"Where do you get your ideas?"

David Stark / Zarkonnen
4 Sep 2016, 11:26 a.m.

It's a fairly infamous question, and one that has writers give annoyed and unhelpful answers. There are notable exceptions, like this excellent essay by Neil Gaiman.

It's a question I just got asked for the first time, and to my surprise, I realized I have a fairly concrete answer.

I take other ideas and facts, take them apart, and put them back together into new ones. To take an idea apart, think about what the idea, or parts of the idea, intend to achieve, in terms of emotional impact, in terms of how they change the world into a different shape. A good idea is one that is simple, but changes the world around it in a complex fashion. Read vociferously and widely. Remember facts and ideas, and how they made you feel.

Once you have a mental library of idea fragments, try to recombine them. Especially try combining ideas that evoke very different, seemingly incompatible feelings. The modern conception of vampires is a great example of this: take an undead monster associated with pestilence, combine it with an aristocratic sex symbol, and you have an exciting mix of fear, disgust, admiration and attraction. Vampires are like salted caramel.

Here's how to make new ideas out of existing ones:

Take an idea where there's very much or very little of something and consider the opposite. Find axes along which to vary ideas. If an idea says "one", try "exactly two" or "a million".

If you read a story where humans are much more adaptable than aliens, consider a story where humans are much less adaptable. If you read about an animal that lays 100000 eggs each year, think about an animal that only ever lays one egg. If you read a superhero story where the hero is without fear, think about a superhero whose defining character trait is his abject terror. If you read a story where people live to a thousand years, think about a story where people only live to the age of ten.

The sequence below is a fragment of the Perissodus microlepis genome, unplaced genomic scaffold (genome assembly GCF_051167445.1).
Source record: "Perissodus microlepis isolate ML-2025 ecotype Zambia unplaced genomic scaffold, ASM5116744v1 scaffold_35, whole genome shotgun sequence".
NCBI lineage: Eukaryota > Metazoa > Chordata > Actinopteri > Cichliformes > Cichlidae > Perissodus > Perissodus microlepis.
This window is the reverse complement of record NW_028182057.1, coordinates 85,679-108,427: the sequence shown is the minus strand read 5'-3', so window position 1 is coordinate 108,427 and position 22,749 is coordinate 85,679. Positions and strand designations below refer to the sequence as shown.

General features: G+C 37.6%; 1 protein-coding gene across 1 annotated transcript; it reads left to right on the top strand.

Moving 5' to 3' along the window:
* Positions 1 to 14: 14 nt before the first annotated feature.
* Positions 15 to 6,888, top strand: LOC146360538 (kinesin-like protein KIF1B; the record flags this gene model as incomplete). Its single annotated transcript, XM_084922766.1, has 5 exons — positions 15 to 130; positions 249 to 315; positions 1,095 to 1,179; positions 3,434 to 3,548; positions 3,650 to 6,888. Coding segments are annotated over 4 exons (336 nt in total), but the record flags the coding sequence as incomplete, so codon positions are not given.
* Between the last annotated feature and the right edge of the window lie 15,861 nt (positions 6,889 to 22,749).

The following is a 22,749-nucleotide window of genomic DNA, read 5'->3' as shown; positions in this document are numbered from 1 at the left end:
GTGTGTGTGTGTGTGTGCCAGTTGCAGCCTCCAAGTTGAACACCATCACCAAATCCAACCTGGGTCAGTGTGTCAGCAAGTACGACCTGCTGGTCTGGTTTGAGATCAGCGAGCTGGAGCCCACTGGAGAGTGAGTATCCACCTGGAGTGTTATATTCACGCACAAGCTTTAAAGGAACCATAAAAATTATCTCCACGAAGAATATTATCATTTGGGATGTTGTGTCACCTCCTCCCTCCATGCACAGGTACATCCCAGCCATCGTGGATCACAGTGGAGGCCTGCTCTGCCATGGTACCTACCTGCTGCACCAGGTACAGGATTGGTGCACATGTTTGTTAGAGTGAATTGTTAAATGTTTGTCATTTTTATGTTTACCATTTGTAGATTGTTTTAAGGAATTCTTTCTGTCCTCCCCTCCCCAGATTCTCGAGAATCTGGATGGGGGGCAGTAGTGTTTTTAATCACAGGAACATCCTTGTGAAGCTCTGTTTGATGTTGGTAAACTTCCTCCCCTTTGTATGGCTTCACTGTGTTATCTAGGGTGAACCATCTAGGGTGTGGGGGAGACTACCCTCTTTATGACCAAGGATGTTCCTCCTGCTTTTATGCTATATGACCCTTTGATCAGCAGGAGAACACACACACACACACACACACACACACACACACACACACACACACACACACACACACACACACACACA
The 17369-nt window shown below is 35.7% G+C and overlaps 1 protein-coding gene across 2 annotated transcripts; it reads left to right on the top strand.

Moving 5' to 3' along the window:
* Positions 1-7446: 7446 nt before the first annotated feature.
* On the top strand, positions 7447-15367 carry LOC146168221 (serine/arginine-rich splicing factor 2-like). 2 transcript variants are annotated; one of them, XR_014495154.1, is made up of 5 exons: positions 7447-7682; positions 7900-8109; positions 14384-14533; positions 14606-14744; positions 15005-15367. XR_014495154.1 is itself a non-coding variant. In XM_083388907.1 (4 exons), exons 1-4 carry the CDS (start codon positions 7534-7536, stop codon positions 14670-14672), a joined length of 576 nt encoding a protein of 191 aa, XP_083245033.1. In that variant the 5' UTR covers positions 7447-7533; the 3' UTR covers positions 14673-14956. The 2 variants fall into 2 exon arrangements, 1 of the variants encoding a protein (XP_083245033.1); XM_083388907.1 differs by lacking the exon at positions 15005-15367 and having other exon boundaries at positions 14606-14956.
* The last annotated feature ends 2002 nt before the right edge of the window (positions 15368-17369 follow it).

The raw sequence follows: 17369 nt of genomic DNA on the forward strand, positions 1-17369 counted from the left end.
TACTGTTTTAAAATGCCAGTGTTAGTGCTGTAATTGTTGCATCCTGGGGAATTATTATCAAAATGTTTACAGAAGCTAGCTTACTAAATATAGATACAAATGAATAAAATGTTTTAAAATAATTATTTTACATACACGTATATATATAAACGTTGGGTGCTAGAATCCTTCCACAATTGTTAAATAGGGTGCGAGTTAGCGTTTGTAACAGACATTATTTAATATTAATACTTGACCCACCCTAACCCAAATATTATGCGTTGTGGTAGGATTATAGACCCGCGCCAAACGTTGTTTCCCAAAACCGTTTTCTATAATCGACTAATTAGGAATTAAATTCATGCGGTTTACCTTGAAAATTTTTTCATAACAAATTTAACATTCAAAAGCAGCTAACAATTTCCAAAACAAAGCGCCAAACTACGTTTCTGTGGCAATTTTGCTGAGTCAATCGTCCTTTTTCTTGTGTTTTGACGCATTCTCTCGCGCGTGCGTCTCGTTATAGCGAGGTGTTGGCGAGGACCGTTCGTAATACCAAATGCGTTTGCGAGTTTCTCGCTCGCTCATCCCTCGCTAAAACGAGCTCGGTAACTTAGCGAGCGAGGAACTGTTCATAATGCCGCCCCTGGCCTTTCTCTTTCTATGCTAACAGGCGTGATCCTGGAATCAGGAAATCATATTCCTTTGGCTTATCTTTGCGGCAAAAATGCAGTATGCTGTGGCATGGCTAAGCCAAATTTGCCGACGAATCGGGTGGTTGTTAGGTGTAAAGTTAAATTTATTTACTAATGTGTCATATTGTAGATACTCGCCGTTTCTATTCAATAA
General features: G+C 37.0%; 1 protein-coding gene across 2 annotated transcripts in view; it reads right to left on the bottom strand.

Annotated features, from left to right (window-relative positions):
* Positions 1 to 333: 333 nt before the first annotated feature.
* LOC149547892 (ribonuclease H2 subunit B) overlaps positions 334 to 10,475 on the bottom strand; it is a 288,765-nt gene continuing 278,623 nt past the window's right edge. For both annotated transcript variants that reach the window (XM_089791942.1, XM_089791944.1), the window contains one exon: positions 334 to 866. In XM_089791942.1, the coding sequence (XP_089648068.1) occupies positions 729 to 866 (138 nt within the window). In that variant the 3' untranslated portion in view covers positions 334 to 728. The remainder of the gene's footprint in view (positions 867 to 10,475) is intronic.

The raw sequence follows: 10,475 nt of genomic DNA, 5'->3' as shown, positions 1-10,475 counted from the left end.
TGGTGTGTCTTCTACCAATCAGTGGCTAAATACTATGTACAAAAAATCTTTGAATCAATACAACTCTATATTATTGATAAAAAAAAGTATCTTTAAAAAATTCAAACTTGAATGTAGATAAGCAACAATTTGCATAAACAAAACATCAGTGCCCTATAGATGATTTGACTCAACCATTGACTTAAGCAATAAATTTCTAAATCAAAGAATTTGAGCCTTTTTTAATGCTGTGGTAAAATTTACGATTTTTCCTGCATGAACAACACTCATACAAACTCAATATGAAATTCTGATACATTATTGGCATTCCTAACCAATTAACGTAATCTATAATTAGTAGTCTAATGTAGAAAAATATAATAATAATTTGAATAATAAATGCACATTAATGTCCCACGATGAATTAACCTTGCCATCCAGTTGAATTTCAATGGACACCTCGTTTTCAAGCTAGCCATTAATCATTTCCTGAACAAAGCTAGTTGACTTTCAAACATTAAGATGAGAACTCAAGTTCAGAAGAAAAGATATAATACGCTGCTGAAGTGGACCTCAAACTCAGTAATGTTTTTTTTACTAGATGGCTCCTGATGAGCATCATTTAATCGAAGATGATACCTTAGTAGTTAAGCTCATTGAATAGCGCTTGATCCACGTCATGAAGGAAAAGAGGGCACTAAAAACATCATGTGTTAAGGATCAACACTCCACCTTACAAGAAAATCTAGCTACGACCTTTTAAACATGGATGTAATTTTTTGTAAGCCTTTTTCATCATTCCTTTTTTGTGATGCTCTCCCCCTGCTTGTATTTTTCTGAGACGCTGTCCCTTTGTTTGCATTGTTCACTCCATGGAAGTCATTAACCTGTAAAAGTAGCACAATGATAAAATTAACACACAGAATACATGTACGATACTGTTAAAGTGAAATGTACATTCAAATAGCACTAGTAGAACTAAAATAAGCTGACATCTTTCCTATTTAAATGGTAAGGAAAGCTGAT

Find patterns, formulas in stories and change out the particulars to give different effects.

If you read a story where people live to a thousand years, consider a world where pets live to a thousand years. Or where trees grow in a day. The formula you can extract from the original story is to take some kind of thing and change how long it takes. Now apply this formula to everything, no matter how ridiculous. What if tea took a hundred years to make?

Then think about the consequences of this idea. How does it affect the world? What has to change to make things work? How do people feel about it?

What if tea took a hundred years to make? What would that do to society? Would anyone drink tea? Would it be considered a holy sacrament? A status symbol for the super-rich? Would families have giant cupboards of brewing tea, passed through the generations? Interesting. Now change "tea" to "children" or "swords" or "books."

Here's some concrete examples of ideas in the worldbuilding category on this site, and how I arrived at them.

Alphorns and Airships came from taking Stand Still Stay Silent, which kills off everything below a certain latitude to create a post-apocalyptic world where nordic culture and folklore is important. I took the boundary along which we kill everyone and switched it from latitude to elevation, killing off everyone below the alps to create a world where alpine culture and folklore is important, and the major population centres are now in the Andes and the Tibetan plateau.

Sherlock Holmes as a police fig leaf came from reading a bunch of Holmes pastiches, combined with reading a bunch of things on how police dogs are a way for police to be able to act on their prejudices or hard-to-explain knowledge. The dog notices its handler is focusing on a particular person, and indicates this person to the handler. The handler gets to search that person, and if asked why he searched that particular one, he can honestly reply that it was the dog who pointed them out.

Alien idea: Co-domestication complexes, as I describe in the post, came from thinking about ways in which humans might differ from aliens. I took took the well-used formula "humans are the most X species in the galaxy", then went over remembered facts about humanity and our abilities and development as a sentient species. Eventually I remembered the theory that domestication is not all one-way, that dogs also domesticated humans a little bit, made them a little more dog-like while we made them quite a lot more human-like. That gave me an axis to play around with. How much co-domestication does a sentient species undergo? What if the galactic norm is way more co-domestication than humanity experienced?

Note that there's no magic moment of inspiration with these examples. It's the techniques I described above. Taking existing stories like Stand Still Stay Silent, Sherlock Holmes, David Brin's Uplift. Taking real-world facts and theories like police dogs and co-domestication. Looking for extremes to invert or axes to vary along - Sherlock Holmes as a clever, honest person, or humans as the obvious "masters" of our domestic animals. And looking for patterns where the particulars can be swapped out: anyone past arbitrary geographical boundary X is dead, humans are the most X species.

And that's how I get my ideas.